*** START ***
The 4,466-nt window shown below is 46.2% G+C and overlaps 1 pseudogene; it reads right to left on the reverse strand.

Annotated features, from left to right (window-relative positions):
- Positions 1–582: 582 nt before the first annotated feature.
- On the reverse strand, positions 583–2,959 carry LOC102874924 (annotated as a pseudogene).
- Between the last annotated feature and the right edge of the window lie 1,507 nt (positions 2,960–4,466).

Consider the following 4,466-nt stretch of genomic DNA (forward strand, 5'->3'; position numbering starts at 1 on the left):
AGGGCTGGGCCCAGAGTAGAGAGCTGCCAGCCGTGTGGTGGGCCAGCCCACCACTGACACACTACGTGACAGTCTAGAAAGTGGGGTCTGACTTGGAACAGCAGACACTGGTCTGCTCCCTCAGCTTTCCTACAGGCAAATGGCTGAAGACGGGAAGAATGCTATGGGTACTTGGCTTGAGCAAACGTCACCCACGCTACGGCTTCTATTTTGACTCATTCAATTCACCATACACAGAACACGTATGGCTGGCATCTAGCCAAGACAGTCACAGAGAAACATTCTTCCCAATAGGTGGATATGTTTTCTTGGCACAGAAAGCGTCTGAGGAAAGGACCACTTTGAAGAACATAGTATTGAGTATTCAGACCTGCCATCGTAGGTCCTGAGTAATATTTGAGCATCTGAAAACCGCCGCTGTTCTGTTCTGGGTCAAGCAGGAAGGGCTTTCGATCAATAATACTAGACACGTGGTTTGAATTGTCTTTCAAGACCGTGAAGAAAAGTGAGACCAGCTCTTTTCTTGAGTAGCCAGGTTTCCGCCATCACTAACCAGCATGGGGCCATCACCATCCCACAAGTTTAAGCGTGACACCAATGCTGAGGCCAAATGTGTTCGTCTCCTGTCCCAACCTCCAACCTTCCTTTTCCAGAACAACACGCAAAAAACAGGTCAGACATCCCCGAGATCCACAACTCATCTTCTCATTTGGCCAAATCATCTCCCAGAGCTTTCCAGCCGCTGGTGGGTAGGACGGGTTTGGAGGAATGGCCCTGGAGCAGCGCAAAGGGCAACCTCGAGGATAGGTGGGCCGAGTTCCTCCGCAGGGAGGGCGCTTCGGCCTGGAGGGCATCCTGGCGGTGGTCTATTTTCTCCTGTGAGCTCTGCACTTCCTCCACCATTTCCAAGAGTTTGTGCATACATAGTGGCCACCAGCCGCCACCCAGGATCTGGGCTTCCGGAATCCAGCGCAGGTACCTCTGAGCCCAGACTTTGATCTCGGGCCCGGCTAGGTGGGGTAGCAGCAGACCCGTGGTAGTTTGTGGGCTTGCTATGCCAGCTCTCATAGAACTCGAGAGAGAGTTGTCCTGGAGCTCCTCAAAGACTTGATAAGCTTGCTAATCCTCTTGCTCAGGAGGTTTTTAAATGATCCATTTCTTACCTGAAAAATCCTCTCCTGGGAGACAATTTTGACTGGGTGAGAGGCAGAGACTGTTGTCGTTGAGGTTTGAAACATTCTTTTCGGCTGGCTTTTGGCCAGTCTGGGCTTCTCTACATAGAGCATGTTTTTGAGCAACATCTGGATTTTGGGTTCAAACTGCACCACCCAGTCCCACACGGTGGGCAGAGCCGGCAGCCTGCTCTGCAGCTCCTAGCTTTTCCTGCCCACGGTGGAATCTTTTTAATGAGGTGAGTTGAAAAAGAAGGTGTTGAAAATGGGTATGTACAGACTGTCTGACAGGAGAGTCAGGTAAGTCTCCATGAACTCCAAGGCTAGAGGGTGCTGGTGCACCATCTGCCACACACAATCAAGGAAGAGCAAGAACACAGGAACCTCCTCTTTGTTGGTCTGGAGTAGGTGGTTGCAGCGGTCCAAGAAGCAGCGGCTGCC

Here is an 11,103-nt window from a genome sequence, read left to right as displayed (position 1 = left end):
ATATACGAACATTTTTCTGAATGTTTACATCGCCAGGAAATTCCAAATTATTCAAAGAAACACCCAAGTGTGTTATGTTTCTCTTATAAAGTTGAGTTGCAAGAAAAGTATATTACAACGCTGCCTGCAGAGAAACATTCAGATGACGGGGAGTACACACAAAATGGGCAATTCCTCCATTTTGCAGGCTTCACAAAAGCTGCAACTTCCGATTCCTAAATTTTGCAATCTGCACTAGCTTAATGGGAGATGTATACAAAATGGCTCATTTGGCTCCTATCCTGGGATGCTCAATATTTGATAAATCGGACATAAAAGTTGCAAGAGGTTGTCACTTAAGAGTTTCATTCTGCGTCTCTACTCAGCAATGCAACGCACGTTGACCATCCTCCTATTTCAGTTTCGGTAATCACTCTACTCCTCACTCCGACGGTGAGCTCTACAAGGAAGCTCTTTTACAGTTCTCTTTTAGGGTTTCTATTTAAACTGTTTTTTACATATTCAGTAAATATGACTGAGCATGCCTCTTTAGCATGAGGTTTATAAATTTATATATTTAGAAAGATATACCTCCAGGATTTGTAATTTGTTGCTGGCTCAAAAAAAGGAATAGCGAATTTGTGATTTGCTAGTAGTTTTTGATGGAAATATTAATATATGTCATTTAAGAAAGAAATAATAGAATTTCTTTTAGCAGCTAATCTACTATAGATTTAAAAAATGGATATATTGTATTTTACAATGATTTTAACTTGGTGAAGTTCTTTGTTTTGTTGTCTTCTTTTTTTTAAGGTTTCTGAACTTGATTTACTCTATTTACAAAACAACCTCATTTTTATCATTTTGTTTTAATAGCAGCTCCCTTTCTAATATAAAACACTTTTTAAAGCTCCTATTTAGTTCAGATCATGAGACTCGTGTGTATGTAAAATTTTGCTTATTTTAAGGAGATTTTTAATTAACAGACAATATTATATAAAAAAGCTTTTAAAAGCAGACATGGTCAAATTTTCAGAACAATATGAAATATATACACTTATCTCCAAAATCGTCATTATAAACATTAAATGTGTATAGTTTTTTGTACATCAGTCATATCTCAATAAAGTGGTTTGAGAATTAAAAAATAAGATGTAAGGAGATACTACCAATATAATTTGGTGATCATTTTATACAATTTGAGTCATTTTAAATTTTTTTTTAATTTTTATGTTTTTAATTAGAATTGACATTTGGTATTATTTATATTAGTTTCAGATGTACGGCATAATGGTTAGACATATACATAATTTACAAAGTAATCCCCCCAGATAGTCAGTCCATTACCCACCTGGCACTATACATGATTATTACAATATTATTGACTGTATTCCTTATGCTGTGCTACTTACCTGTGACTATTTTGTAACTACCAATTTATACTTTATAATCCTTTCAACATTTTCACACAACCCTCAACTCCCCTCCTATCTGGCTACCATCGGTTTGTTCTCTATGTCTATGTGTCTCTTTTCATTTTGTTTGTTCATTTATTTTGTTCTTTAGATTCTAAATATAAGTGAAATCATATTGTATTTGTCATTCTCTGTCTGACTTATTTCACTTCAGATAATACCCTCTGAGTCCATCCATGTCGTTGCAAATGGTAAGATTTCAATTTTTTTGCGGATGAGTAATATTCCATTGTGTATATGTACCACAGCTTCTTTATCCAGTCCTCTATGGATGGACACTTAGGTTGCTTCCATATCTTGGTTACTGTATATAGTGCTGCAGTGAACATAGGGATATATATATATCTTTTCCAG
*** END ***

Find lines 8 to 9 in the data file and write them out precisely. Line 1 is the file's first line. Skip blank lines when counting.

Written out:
Here is an 11,103-nt window from a genome sequence, read left to right as displayed (position 1 = left end):
ATATACGAACATTTTTCTGAATGTTTACATCGCCAGGAAATTCCAAATTATTCAAAGAAACACCCAAGTGTGTTATGTTTCTCTTATAAAGTTGAGTTGCAAGAAAAGTATATTACAACGCTGCCTGCAGAGAAACATTCAGATGACGGGGAGTACACACAAAATGGGCAATTCCTCCATTTTGCAGGCTTCACAAAAGCTGCAACTTCCGATTCCTAAATTTTGCAATCTGCACTAGCTTAATGGGAGATGTATACAAAATGGCTCATTTGGCTCCTATCCTGGGATGCTCAATATTTGATAAATCGGACATAAAAGTTGCAAGAGGTTGTCACTTAAGAGTTTCATTCTGCGTCTCTACTCAGCAATGCAACGCACGTTGACCATCCTCCTATTTCAGTTTCGGTAATCACTCTACTCCTCACTCCGACGGTGAGCTCTACAAGGAAGCTCTTTTACAGTTCTCTTTTAGGGTTTCTATTTAAACTGTTTTTTACATATTCAGTAAATATGACTGAGCATGCCTCTTTAGCATGAGGTTTATAAATTTATATATTTAGAAAGATATACCTCCAGGATTTGTAATTTGTTGCTGGCTCAAAAAAAGGAATAGCGAATTTGTGATTTGCTAGTAGTTTTTGATGGAAATATTAATATATGTCATTTAAGAAAGAAATAATAGAATTTCTTTTAGCAGCTAATCTACTATAGATTTAAAAAATGGATATATTGTATTTTACAATGATTTTAACTTGGTGAAGTTCTTTGTTTTGTTGTCTTCTTTTTTTTAAGGTTTCTGAACTTGATTTACTCTATTTACAAAACAACCTCATTTTTATCATTTTGTTTTAATAGCAGCTCCCTTTCTAATATAAAACACTTTTTAAAGCTCCTATTTAGTTCAGATCATGAGACTCGTGTGTATGTAAAATTTTGCTTATTTTAAGGAGATTTTTAATTAACAGACAATATTATATAAAAAAGCTTTTAAAAGCAGACATGGTCAAATTTTCAGAACAATATGAAATATATACACTTATCTCCAAAATCGTCATTATAAACATTAAATGTGTATAGTTTTTTGTACATCAGTCATATCTCAATAAAGTGGTTTGAGAATTAAAAAATAAGATGTAAGGAGATACTACCAATATAATTTGGTGATCATTTTATACAATTTGAGTCATTTTAAATTTTTTTTTAATTTTTATGTTTTTAATTAGAATTGACATTTGGTATTATTTATATTAGTTTCAGATGTACGGCATAATGGTTAGACATATACATAATTTACAAAGTAATCCCCCCAGATAGTCAGTCCATTACCCACCTGGCACTATACATGATTATTACAATATTATTGACTGTATTCCTTATGCTGTGCTACTTACCTGTGACTATTTTGTAACTACCAATTTATACTTTATAATCCTTTCAACATTTTCACACAACCCTCAACTCCCCTCCTATCTGGCTACCATCGGTTTGTTCTCTATGTCTATGTGTCTCTTTTCATTTTGTTTGTTCATTTATTTTGTTCTTTAGATTCTAAATATAAGTGAAATCATATTGTATTTGTCATTCTCTGTCTGACTTATTTCACTTCAGATAATACCCTCTGAGTCCATCCATGTCGTTGCAAATGGTAAGATTTCAATTTTTTTGCGGATGAGTAATATTCCATTGTGTATATGTACCACAGCTTCTTTATCCAGTCCTCTATGGATGGACACTTAGGTTGCTTCCATATCTTGGTTACTGTATATAGTGCTGCAGTGAACATAGGGATATATATATATCTTTTCCAG